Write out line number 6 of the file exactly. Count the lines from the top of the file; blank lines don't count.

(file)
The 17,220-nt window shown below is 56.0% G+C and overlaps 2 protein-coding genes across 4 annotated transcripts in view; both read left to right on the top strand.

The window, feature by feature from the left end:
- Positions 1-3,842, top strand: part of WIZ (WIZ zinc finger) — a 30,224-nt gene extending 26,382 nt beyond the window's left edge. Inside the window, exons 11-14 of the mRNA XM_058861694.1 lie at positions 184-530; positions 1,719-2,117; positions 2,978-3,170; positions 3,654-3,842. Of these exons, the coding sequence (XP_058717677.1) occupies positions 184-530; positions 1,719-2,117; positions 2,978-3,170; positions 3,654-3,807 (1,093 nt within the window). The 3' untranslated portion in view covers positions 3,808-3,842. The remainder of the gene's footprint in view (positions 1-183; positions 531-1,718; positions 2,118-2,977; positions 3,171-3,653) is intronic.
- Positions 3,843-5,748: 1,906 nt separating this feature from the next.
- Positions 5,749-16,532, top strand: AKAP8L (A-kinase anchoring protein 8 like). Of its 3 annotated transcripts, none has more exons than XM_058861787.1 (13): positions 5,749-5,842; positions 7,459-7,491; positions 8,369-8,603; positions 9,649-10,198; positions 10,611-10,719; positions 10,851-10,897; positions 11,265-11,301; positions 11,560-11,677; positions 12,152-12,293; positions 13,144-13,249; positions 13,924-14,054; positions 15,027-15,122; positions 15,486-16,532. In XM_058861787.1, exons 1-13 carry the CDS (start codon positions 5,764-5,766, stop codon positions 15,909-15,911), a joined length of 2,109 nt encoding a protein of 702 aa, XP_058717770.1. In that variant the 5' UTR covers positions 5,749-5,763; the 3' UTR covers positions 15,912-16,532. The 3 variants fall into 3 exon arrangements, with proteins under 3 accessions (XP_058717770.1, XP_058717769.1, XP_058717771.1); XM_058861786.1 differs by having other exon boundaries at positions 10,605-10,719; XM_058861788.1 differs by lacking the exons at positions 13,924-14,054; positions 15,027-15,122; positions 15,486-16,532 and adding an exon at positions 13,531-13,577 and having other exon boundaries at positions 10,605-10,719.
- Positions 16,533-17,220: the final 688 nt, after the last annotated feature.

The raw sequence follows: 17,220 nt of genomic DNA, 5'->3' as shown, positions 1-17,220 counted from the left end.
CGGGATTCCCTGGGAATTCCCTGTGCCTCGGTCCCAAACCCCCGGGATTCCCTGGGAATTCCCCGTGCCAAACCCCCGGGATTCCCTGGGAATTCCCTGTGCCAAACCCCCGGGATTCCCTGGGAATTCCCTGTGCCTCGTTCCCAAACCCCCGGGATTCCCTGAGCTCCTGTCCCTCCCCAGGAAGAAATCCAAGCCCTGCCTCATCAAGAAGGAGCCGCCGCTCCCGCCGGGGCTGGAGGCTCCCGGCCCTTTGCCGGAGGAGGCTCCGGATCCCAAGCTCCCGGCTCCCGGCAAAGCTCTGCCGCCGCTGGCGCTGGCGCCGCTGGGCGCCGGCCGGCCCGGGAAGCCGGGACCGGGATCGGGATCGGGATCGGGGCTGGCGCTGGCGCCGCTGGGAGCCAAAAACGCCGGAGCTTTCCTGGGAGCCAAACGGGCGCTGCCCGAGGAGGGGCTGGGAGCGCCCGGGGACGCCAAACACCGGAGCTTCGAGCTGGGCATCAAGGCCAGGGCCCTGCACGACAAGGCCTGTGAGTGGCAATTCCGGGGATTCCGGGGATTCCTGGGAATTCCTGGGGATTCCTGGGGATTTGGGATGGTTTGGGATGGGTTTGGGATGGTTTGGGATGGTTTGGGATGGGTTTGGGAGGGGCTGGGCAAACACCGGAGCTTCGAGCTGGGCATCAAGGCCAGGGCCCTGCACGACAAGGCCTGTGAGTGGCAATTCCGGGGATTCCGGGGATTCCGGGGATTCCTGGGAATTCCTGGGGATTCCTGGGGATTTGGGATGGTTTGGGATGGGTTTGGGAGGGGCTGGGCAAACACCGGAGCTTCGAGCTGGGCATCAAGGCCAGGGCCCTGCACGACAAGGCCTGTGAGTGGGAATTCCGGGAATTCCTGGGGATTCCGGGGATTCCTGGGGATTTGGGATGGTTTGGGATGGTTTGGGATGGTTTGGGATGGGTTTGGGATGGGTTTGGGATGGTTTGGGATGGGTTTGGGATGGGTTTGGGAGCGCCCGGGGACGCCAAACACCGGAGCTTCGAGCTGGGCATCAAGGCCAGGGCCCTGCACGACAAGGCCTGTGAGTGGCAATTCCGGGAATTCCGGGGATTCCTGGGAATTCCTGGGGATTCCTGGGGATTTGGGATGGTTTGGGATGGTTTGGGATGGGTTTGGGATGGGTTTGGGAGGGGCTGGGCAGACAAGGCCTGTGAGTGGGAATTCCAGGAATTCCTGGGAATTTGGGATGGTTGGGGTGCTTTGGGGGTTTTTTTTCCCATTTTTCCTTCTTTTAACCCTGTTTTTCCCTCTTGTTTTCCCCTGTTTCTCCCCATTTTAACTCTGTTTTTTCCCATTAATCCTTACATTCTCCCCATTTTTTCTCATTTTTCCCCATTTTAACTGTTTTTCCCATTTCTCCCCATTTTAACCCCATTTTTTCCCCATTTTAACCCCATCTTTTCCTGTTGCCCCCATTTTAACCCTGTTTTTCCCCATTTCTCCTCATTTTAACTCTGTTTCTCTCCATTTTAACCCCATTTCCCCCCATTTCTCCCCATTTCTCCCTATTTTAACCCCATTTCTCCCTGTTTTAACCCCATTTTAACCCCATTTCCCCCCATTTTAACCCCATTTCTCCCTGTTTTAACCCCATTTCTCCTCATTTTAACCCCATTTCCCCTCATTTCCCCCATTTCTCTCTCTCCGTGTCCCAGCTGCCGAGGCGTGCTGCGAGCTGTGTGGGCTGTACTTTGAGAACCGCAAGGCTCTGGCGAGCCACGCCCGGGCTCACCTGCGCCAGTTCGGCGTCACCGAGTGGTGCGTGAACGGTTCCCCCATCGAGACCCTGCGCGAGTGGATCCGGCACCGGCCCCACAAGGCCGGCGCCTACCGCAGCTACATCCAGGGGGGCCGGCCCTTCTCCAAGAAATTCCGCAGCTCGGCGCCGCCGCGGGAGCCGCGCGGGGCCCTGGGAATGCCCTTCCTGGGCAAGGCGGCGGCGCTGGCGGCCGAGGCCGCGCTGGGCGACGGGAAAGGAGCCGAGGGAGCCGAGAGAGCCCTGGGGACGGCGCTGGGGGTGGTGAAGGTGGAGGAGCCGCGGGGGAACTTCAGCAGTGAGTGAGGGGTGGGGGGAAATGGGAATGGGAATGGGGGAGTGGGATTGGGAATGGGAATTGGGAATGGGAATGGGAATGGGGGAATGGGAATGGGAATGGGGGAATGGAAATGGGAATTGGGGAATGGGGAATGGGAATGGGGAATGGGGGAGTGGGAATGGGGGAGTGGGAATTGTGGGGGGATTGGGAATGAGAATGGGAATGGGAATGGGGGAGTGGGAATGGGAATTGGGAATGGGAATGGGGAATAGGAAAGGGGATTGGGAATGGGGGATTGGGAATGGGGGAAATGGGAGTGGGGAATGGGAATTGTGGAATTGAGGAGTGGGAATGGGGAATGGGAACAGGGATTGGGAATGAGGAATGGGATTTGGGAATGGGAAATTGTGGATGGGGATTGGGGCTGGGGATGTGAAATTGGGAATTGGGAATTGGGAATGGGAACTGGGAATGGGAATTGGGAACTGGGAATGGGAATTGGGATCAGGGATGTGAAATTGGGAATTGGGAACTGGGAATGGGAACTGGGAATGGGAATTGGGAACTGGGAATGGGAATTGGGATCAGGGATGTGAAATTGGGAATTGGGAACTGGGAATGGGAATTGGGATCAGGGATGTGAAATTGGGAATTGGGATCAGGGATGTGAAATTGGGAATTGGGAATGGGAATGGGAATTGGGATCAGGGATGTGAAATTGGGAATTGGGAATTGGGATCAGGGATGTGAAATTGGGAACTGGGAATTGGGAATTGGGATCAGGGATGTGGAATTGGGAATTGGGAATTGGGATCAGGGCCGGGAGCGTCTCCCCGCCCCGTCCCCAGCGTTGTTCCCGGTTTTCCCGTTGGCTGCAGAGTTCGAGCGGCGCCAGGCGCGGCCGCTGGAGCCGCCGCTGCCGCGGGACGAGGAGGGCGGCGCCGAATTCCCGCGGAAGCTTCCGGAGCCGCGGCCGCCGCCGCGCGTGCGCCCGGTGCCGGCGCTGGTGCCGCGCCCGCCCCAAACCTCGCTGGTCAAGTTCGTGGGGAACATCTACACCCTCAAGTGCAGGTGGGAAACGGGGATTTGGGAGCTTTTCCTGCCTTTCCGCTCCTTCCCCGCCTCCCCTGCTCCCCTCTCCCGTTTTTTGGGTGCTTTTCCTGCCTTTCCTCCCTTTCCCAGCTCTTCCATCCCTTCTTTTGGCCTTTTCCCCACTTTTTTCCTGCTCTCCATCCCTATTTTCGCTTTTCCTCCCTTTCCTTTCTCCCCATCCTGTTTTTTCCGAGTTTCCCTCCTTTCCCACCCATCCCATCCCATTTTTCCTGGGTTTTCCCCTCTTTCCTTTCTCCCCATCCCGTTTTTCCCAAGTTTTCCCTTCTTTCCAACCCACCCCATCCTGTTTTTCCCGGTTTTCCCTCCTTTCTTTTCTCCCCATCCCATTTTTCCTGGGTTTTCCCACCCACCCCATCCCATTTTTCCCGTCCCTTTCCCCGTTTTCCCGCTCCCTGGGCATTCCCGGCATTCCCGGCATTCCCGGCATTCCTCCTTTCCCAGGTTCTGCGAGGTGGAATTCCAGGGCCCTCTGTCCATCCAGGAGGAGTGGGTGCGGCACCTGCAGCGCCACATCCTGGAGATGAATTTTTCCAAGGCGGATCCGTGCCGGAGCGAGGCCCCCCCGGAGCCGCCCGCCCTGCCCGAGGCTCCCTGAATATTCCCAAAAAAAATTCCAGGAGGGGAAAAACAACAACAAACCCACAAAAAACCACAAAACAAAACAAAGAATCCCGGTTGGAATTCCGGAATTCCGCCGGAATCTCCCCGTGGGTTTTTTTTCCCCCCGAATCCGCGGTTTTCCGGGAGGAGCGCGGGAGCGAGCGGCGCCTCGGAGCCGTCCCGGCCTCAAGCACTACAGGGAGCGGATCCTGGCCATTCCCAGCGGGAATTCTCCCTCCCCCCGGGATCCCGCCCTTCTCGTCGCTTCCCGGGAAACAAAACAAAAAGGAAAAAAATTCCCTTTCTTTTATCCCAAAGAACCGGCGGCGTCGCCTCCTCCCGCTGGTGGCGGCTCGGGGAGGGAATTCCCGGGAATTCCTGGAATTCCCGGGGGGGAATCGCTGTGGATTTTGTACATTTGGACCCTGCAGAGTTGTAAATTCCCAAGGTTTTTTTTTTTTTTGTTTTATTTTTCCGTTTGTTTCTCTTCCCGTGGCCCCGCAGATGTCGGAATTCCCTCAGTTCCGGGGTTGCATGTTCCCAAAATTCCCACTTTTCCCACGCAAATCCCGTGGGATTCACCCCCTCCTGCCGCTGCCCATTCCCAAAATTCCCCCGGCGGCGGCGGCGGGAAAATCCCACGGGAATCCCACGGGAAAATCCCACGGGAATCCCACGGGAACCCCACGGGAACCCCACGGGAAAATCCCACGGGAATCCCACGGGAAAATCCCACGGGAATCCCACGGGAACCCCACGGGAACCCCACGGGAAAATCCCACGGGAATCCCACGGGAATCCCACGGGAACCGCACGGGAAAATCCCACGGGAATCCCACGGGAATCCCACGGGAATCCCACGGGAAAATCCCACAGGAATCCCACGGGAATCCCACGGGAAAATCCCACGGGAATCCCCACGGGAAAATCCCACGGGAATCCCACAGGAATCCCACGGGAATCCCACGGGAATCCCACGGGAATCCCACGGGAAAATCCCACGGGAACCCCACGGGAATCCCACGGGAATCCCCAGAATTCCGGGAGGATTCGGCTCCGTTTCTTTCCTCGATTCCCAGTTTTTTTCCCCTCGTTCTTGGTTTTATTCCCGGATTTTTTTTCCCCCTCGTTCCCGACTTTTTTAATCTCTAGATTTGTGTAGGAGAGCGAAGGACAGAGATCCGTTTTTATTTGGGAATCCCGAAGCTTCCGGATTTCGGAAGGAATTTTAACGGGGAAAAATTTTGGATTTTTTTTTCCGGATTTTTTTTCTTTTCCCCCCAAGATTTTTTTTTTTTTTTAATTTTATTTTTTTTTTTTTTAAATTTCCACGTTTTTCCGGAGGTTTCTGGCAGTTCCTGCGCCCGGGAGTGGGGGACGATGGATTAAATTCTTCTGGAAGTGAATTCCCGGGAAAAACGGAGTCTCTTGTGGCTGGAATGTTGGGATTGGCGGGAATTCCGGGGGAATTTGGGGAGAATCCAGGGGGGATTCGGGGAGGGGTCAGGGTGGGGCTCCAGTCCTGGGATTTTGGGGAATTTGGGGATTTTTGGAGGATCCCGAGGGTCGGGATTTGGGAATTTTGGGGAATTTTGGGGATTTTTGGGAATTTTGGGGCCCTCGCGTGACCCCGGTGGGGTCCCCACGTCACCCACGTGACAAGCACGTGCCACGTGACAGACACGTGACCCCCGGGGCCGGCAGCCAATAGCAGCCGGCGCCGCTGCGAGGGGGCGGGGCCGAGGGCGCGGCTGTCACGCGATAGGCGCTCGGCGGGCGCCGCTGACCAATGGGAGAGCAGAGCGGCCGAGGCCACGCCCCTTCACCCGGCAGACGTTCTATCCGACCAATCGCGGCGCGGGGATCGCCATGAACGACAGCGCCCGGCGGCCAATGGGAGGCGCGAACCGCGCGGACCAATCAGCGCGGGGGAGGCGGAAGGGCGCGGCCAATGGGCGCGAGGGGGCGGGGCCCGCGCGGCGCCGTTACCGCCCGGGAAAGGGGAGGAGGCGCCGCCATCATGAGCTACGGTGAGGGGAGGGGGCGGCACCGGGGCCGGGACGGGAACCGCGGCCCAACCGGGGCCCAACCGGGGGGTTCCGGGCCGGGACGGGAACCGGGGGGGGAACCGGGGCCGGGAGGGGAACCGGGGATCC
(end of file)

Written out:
- Positions 16,533-17,220: the final 688 nt, after the last annotated feature.